Uttar Pradesh court orders FIR against Salman Khurshid for equating Hindutva to ISIS

Getting your Trinity Audio player ready...

Shubhangi Tyagi filed the complaint, alleging that some parts of Khurshid’s book ‘Sunrise Over Ayodhya: Nationhood In Our Times’ offended Hindu religious sensitivities.

In his book ‘Sunrise Over Ayodhya: Nationhood In Our Times,’ Senior Advocate and Congress leader Salman Khurshid reportedly compared Hindutva to terror organisations like Boko Haram and ISIS, according to a magistrate court in Lucknow.

Additional Chief Judicial Magistrate Shantanu Tyagi ordered the Uttar Pradesh Police to file a FIR against Khurshid and to deliver a copy of the FIR to the court within three days.

The Court ordered the authorities to charge the relevant sections and conduct a thorough inquiry into the incident.

Shubhangi Tyagi filed the complaint against Khurshid, alleging that some parts of the book offended Hindu religious sentiments.

Tyagi had already filed an application with the police station to have a FIR filed against Khurshid registered, but the police did not act on her request, so she went to court.

Many people were outraged by Khurshid’s book, which drew parallels between Hindutva and ISIS.

In retaliation for the book, miscreants vandalized Khurshid’s home in Nainital.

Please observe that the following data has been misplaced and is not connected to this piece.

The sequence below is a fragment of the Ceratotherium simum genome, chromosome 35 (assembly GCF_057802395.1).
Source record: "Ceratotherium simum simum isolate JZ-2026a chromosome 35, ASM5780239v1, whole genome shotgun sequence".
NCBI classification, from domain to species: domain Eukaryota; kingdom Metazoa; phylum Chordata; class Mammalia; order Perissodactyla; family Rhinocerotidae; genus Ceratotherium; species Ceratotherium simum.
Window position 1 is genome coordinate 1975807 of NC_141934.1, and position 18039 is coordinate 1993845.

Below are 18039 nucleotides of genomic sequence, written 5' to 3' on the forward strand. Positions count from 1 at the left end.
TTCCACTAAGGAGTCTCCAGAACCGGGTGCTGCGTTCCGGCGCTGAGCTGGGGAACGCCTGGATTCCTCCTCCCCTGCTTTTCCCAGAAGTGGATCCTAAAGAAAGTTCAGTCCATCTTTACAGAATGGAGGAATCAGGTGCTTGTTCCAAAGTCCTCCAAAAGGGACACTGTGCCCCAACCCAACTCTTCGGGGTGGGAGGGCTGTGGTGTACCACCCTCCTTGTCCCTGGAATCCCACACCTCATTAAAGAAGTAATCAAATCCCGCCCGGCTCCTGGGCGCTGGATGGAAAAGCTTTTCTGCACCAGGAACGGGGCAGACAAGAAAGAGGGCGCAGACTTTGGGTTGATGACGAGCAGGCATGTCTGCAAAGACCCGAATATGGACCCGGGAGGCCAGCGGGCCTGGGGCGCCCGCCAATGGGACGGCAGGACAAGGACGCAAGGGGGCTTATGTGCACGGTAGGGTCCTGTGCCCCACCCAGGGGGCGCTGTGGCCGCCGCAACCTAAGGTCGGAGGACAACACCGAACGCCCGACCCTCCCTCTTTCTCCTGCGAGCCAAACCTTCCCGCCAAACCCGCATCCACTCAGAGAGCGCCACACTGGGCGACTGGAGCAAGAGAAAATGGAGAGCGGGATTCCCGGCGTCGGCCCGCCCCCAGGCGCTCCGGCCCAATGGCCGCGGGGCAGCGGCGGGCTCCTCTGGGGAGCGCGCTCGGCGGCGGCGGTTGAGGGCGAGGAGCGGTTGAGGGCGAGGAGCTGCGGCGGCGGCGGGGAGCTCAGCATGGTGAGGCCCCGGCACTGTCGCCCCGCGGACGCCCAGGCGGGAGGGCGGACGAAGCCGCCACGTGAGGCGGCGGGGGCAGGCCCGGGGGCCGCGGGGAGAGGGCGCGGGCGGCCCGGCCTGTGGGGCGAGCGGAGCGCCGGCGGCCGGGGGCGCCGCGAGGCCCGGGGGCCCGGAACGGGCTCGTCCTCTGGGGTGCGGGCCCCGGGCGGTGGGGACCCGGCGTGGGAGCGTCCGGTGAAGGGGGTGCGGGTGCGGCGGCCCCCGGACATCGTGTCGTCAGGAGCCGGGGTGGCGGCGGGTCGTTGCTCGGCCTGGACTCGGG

A petition to prohibit Khurshid’s book was filed with the Delhi High Court earlier this month, but it was denied on November 25.

When Justice Yashwant Verma heard the case, he said that individuals can choose not to buy the book if they don’t like it.

“Don’t read it if you disagree with the author. Please inform them that the book is poorly written and that they should read something else “He made a remark.

The book’s contentious paragraph, which was reprinted in the petition, reads,

“A robust form of Hindutva, by all criteria a political version comparable to jihadist Islam of groups like ISIS and Boko Haram in recent years, was pushed aside by Sanatan dharma and ancient Hinduism known to sages and saints.”

A Delhi court denied an interim order on the book’s circulation, publishing, distribution, and sale on November 17.

“The defendants have the legal right to write and publish the book in question. The plaintiff has not been able to show that avoiding the book or claimed “offensive” parts will cost him any trouble. On the other hand, an injunction would be difficult for the publishers and would limit the author’s freedom of speech and expression “Preeti Parewa, a civil judge, had stated.

Leave a Reply

Your email address will not be published. Required fields are marked *

Previous Article

Pak SC dismisses plea against Ishaq Dar for non-prosecution

Next Article

Trump asks SC to block release to Jan6 riot